Salt Lake City, Utah
June 23, 2018
June 23, 2018
July 27, 2018
Entrepreneurship & Engineering Innovation
The College of Engineering (CoE) is using the Kern Entrepreneurship Education Network (KEEN) model to develop an entrepreneurial mindset while meeting technical objectives in a digital communication course. KEEN encourages the entrepreneurial mindset in engineering students through a collaboration among over 30 colleges and universities across the United States. KEEN offers a number of resources to individual engineering faculty and through the KEEN’s network of institutions, the resources include various grants and conferences and workshops for faculty.
The authors attended one such workshop called the Integrating Curriculum with Entrepreneurial-Mindset (ICE) Workshop, developed by Lawrence Tech and Saint Louis University through support from KEEN. The objective of this workshop is to help engineering faculty understand innovative teaching strategies such as active and collaborative learning (ACL), project/problem based learning (PBL) and entrepreneurially-minded learning (EML). Through the ICE Workshop, cohort groups were formed to help develop EML content for the course to be integrated into an existing engineering course. The paper describes several EML activities developed following the workshop in a digital communication systems course. Technical objectives of the digital communication course remain the same. What change is the addition of EML outcomes and activities using the KEEN framework. One of the deliverables is a research project in which the student originally pick a topic related to the course and makes a class presentation and a written report. Since most students usually do their research in a week before the research project is due, the research project was modified as described below.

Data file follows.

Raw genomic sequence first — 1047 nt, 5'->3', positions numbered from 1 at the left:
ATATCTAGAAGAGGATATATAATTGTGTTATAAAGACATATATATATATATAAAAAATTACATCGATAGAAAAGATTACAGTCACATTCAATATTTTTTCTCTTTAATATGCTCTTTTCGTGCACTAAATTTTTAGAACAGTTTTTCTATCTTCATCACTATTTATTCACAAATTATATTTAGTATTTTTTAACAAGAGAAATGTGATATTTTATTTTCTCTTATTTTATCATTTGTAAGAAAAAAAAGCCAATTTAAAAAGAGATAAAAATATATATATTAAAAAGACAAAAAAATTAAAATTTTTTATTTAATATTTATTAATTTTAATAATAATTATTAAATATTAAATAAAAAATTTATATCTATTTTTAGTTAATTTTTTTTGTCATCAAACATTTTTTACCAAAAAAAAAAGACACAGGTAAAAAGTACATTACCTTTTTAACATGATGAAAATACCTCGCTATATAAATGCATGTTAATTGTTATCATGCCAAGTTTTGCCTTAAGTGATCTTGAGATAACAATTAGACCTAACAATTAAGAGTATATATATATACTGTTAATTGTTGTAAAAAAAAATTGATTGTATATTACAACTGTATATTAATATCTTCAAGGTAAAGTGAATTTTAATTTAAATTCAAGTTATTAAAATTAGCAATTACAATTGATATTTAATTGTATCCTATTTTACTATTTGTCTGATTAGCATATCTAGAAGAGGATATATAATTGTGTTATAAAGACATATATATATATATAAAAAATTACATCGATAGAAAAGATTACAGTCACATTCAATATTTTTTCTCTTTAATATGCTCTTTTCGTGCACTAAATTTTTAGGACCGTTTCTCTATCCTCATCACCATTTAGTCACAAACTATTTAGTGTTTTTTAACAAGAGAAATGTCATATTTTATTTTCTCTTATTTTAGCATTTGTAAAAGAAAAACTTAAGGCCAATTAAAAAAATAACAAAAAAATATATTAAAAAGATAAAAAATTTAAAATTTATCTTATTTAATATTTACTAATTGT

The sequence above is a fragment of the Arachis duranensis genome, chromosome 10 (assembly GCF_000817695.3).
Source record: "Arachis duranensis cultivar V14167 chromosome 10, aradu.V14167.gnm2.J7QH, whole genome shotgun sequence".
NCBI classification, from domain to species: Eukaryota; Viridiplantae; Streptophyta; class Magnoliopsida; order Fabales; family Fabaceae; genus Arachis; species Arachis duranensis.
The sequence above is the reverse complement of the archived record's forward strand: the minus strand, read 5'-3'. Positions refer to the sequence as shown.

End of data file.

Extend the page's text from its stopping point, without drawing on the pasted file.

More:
Several EML activities are given in preparation of their newly modified research project and report. Students are asked to consume multimedia material of the following discussion topics covered in six of the eleven weeks: Internet of Things, Light Fidelity (LiFi), Deep Learning/Artificial Intelligence, Smart Everything (Smart Cities, Smart/Driverless Cars, etc.), Bitcoin/Block Chain Technology, and 5G and Enabling Technologies. For each week, each student must summarize their findings in a discussion board for the assigned topic and make at least one connection of a concept studied in class or in a previous communication class. Their discussion must also include either a business opportunity/business model, economic/social implication. Each student was asked to develop a discussion question. Each week, one to two students are randomly selected to lead a 10-15 minute discussion for the next lesson.
The research project and presentation involves an angel investor of communication technologies giving the student’s company $500 million to realize 5G and its applications (the six discussion topics plus one additional topic) over the next five years. The student is the lead engineer. The research project must: (1) describe some key limitations and lessons learned of past communication systems, (2) identify the operating frequencies of previous and proposed frequencies for communication systems, (3) identify market interests, customer value, economic value and societal benefits and (4) prioritize and allocate monetary costs for the applications/technologies. If appropriate, assess any policy and regulatory issues. The students’ perception of their EML learning will be captured through student end-of-course feedback.
Santiago, J. M., & Guo, J. (2018, June), Developing an Entrepreneurial Mindset Using the KEEN Framework for a Digital Communication System Course Paper presented at 2018 ASEE Annual Conference & Exposition , Salt Lake City, Utah. https://peer.asee.org/30296
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